spec

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Hi MrAl,

Hi,

The filter for these things i think is a seven pole filter, and it has to be right.
Does the filter have to be adaptive (related to output frequency)?

spec
 

atferrari

Well-Known Member
Hi,

The filter for these things i think is a seven pole filter, and it has to be right. There will also be some frequencies that output higher than others due to aliasing. The best bet is to buy a board with the filter already on it, like a dev board (development board).
Do note that you will need to design and build an output amplifier that can do 40Mhz though if you get the board with the 100MHz oscillator as the output from these things is only around 0.5vac peak. For the board with the lower frequency oscillator you can get away with probably a 20MHz amplifier.

All I remember now is it being elliptic ( no much really). I considered reproducing precisely that in a demo board but seemed quit demanding a design.

I forgot with which actual chip there was a batch of signal generator boards, being sold very cheap because the output filter had been implemented with wrong values.

I found fascinating the idea of programming a micro to control it plus a display. But my signal generator does all that already.
 

MrAl

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Hi MrAl,


Does the filter have to be adaptive (related to output frequency)?

spec
Hi there spec and atferrari,

Well the data sheet on the AD9850 (the one i was really referring to) shows a passive seven pole elliptic filter. It actually works with a 125MHz crystal to get up to 40MHz out. I know the sine output is clean up to about 2MHz but i could not test any higher than that.

Yes i heard there were boards being sold with the wrong filters too, but not sure which ones. It also depends on what kind of accuracy and total harmonic distortion you are looking for. I know some frequencies wont be as clean as others but dont remember too much about this. There is an app note somewhere that explains the differences though and why this happens.

The output originates as a DAC output so it should be clean up to a certain frequency and then there will be more bumps as the frequency is tuned up higher. You'd need a good scope to see this. My scopes have limited bandwidth so i can only go so high.

I suppose an adaptive filter would work better but if you could tune it by hand you could set it for a clean output. For example, even a second order bandpass filter set to the required frequency would put out a nice clean sine. How you tune it would probably be with a variable capacitor and that would probably be limited too.

I dont think you would want to use this for audio unless you could verify the output was clean for every frequency you had it set for, but then again you would probably want to use a THD meter for that anyway.

One interesting note here is that i dont think you can get a triangle, if you need that. It's just sine and square. Also no pulse output at less than 50 percent duty cycle. If you buy a programmable frequency generator (under 100.00 USD) you get full programmability which even sometimes means you can program in a pulse train with different width pulses.

So this is partly about what you need and what you can get away with and what you want to spend. For me, i did not need super clean output for every frequency and if it was not clean for one frequency then i would just go to a different frequency and test with that instead. The nice thing was that the frequency could be tuned with something like 0.05 Hz resolution, so if you had set it for 10000000.00Hz you could increase it to 10000000.05Hz with a change of one bit in the setting code word. That's something like 0.0000005 percent resolution which is unheard of in the analog world.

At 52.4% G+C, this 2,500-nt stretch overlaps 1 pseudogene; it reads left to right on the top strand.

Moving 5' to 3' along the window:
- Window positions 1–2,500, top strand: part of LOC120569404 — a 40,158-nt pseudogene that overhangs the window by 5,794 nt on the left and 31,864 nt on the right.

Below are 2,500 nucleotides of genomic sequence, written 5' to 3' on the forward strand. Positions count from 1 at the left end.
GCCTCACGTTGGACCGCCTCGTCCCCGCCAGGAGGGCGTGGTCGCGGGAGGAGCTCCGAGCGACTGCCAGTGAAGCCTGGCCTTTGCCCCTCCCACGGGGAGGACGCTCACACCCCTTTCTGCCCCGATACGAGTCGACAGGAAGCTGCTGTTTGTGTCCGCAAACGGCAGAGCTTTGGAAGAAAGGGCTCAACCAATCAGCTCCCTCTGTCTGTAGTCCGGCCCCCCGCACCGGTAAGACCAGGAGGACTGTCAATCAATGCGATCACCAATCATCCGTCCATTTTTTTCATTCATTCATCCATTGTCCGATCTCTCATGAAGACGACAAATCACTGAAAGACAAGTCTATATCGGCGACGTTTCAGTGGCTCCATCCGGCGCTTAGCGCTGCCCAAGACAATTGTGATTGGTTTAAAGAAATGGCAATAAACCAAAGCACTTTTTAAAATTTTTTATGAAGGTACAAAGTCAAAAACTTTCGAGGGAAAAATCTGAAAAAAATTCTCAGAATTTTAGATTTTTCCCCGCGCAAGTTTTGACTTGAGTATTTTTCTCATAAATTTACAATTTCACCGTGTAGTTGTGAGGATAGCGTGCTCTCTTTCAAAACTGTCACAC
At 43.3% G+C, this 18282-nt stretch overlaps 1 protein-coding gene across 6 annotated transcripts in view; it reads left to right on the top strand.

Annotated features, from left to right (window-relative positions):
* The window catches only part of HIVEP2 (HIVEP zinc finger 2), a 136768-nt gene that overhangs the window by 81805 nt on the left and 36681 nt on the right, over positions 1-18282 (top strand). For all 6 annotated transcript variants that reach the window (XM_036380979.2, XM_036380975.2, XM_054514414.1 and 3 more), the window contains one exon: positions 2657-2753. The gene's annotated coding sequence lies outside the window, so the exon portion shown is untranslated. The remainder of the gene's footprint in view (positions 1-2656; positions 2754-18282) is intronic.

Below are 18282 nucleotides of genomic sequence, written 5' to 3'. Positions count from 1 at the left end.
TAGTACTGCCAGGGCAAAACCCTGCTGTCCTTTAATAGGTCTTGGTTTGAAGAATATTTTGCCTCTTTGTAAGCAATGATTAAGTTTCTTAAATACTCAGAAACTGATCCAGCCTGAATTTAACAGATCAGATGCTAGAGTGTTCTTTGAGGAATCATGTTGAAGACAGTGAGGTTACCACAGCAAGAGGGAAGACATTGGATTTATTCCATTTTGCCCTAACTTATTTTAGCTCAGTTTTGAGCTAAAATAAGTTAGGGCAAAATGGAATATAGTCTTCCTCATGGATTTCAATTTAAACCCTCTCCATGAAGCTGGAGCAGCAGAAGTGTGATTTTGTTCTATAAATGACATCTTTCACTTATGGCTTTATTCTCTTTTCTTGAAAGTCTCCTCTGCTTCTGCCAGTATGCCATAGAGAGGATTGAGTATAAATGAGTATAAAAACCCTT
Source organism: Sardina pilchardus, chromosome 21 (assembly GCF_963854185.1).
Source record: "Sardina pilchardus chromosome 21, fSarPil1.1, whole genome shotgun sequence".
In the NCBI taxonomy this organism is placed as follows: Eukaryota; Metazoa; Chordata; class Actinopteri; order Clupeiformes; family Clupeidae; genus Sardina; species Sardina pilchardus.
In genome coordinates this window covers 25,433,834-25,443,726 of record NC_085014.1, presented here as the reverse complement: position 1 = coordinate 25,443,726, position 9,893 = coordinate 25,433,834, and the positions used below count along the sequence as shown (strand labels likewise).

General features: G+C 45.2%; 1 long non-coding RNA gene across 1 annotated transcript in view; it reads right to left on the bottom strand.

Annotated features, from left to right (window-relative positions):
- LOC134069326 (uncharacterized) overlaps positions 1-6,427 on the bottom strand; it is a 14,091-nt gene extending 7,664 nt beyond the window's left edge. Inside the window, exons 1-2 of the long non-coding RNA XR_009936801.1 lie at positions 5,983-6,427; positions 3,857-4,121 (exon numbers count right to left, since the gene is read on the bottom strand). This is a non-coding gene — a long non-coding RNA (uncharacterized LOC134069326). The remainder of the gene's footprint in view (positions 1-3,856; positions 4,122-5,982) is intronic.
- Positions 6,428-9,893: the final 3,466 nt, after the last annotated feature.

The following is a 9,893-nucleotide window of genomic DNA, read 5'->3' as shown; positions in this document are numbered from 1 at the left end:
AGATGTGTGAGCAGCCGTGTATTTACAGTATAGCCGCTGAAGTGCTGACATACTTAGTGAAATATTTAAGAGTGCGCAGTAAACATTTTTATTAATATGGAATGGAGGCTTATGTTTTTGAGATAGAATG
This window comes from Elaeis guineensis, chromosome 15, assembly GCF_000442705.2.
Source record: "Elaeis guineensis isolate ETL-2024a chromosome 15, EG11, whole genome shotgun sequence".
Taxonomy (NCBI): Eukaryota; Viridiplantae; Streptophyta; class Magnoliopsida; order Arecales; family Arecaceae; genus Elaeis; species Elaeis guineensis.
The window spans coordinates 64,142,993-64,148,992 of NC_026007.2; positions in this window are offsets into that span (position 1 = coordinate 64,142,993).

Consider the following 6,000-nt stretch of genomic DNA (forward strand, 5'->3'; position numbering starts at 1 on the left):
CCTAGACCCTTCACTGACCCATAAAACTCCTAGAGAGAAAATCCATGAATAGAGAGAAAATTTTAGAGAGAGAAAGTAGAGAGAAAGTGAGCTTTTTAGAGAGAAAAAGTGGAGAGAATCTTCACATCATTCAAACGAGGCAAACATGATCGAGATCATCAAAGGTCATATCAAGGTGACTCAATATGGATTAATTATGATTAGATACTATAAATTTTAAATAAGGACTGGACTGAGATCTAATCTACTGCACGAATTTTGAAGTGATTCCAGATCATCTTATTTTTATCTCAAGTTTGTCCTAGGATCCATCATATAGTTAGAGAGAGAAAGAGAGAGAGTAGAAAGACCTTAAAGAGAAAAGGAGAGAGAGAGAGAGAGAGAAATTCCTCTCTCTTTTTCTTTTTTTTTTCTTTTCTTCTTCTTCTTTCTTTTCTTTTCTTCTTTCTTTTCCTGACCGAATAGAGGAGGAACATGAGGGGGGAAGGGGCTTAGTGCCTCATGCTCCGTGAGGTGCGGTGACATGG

Nigel Goodwin

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I dont think you would want to use this for audio unless you could verify the output was clean for every frequency you had it set for, but then again you would probably want to use a THD meter for that anyway.
Perfectly fine for audio, remember it's a function generator, not a super low-distortion sinewave oscillator for measuring THD - which is normally fixed frequency anyway.

One interesting note here is that i dont think you can get a triangle, if you need that. It's just sine and square.
You're looking at the wrong devices then :D

Try the AD9833 which does sine, triangle and square:

http://www.banggood.com/CJMCU-9833-...Waveform-Generator-For-Arduino-p-1103107.html

I've recently ordered a couple to have a play with, there's also a nice webpage with a project (Arduino/AVR based) here:

http://www.vwlowen.co.uk/arduino/AD9833-waveform-generator/AD9833-waveform-generator.htm
 

MrAl

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I was going to build a new FG based on an AD9834... AD only ever recommends a simple lowpass filter!!
Hi,

Yeah it's not going to be as easy with that one because a low pass filter will eat up the sharp peaks of the triangle. You might have to switch filters as you go, just as you would do if you went from sine to square.

And yeah, i was talking about the AD9850 which is one heck of a sine wave generator. The filter for that is a seven pole passive, but it could be used for the sine output of any of those chips. For the triangle you'd have to settle for less filtering if you want sharp peaks.
 

audioguru

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Some people use a perfect squarewave and filter out its harmonics with a switched capacitor filter IC. I made it better by making a stepped "sinewave" with 8 digital steps and after filtering it with a switched capacitor filter IC the distortion could not be measured. The frequency of the oscillator is digital and changing its frequency also changed the clock frequency of the filters.
 

Nigel Goodwin

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the distortion could not be measured.
While I don't doubt you made a pretty decent generator, I seriously doubt that claim :D

If you couldn't measure the distortion, then your measurement methods were suspect - I don't recall that the switched capacitor filter IC's were anything exceptional in the distortion or noise stakes either?.
 

audioguru

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The HP analyser at work measured less than 0.005% distortion and noise. People making a switched capacitor filter of a squarewave also got pretty low distortion and noise. I used two National Semi 4th order Butterworth filters in series.